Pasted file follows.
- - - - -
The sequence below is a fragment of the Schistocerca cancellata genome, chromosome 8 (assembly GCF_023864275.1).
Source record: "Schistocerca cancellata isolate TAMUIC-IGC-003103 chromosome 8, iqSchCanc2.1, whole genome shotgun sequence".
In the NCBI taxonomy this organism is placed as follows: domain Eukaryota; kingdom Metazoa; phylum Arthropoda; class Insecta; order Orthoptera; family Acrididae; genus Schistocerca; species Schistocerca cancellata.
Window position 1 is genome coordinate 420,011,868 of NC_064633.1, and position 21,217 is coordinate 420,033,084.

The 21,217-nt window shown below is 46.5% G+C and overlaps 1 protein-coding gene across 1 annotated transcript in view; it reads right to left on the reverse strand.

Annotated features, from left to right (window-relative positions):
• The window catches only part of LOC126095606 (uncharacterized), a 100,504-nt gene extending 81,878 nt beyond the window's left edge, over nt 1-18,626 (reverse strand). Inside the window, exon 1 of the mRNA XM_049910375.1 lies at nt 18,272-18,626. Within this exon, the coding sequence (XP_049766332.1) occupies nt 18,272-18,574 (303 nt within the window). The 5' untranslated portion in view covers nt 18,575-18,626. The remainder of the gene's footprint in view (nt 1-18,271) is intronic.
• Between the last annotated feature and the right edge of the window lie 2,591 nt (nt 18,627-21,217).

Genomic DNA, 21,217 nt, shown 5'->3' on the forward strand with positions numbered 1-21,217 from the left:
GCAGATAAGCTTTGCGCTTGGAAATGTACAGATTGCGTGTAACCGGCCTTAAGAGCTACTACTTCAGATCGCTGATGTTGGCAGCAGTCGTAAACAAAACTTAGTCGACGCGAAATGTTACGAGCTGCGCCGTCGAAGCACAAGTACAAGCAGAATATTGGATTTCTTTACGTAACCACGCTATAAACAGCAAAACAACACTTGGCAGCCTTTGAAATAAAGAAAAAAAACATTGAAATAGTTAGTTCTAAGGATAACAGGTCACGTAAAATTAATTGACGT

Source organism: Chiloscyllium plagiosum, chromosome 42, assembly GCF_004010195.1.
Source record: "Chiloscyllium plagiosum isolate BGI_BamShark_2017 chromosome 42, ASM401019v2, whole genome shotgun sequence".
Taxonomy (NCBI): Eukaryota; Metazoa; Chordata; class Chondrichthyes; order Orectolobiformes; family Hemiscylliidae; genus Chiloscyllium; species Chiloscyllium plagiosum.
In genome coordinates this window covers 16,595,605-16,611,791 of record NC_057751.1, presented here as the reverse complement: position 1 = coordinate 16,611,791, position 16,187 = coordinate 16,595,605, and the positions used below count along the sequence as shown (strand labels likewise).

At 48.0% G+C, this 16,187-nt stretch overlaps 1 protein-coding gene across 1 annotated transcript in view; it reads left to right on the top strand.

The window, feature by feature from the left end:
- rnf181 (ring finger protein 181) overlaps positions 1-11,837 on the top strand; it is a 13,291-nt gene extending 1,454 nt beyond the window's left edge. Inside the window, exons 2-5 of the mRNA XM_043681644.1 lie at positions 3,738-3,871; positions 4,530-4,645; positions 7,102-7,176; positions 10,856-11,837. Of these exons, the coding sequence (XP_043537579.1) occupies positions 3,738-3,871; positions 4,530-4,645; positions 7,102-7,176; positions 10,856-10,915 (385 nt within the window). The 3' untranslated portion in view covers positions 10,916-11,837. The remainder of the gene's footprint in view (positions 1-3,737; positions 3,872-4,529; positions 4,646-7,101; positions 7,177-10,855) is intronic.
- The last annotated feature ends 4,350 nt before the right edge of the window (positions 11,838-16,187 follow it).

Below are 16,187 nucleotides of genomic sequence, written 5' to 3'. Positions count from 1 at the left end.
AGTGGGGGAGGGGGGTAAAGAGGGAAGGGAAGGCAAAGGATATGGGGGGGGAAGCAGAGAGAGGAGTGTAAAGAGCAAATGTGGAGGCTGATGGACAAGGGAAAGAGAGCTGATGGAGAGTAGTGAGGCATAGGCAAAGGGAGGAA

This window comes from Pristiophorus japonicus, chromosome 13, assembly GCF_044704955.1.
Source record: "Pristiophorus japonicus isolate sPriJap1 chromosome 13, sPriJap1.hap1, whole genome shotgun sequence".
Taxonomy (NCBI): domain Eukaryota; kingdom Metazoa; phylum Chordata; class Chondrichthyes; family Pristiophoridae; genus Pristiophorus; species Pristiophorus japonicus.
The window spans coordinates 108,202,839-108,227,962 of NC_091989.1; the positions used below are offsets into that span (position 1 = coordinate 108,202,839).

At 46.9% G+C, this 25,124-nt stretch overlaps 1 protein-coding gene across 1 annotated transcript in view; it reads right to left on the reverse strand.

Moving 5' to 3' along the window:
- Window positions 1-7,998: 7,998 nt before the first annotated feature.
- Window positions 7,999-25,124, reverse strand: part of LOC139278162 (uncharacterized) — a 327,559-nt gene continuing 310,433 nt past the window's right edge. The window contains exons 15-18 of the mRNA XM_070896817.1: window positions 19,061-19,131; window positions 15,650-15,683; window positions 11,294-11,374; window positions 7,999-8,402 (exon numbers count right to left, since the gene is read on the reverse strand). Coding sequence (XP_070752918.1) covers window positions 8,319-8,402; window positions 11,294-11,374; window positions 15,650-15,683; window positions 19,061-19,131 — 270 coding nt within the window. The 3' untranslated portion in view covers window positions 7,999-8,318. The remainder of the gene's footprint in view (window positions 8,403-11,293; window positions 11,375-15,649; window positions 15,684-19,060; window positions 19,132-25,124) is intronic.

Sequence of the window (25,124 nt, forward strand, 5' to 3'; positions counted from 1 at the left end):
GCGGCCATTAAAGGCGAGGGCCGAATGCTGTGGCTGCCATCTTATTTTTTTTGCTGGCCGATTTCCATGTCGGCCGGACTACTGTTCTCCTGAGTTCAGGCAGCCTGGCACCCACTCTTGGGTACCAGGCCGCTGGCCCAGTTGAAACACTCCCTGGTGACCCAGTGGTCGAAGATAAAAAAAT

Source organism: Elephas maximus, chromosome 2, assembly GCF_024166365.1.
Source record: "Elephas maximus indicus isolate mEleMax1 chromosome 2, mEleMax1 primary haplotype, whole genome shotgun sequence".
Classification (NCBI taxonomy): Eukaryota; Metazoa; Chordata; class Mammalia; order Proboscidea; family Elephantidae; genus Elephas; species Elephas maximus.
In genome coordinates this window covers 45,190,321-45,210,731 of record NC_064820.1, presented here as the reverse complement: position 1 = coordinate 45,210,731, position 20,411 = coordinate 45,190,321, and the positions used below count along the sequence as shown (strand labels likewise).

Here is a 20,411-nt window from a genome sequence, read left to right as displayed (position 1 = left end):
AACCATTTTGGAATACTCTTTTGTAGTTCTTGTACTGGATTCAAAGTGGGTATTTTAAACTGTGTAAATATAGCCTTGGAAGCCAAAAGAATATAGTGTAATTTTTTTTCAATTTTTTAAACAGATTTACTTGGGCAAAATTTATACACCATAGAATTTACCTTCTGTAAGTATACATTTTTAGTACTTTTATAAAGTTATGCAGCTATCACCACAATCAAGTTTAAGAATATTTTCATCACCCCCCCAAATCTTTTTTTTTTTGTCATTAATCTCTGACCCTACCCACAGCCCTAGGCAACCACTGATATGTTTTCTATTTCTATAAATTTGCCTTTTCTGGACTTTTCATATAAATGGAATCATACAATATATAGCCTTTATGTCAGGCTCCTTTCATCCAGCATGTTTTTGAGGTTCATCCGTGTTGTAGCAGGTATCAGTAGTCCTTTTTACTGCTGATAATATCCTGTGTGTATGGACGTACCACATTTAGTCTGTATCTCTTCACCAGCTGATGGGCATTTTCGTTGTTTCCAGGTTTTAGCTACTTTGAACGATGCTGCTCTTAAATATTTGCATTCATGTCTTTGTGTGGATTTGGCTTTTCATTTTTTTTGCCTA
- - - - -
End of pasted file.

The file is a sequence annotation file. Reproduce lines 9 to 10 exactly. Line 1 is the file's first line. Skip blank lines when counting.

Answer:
Genomic DNA, 21,217 nt, shown 5'->3' on the forward strand with positions numbered 1-21,217 from the left:
GCAGATAAGCTTTGCGCTTGGAAATGTACAGATTGCGTGTAACCGGCCTTAAGAGCTACTACTTCAGATCGCTGATGTTGGCAGCAGTCGTAAACAAAACTTAGTCGACGCGAAATGTTACGAGCTGCGCCGTCGAAGCACAAGTACAAGCAGAATATTGGATTTCTTTACGTAACCACGCTATAAACAGCAAAACAACACTTGGCAGCCTTTGAAATAAAGAAAAAAAACATTGAAATAGTTAGTTCTAAGGATAACAGGTCACGTAAAATTAATTGACGT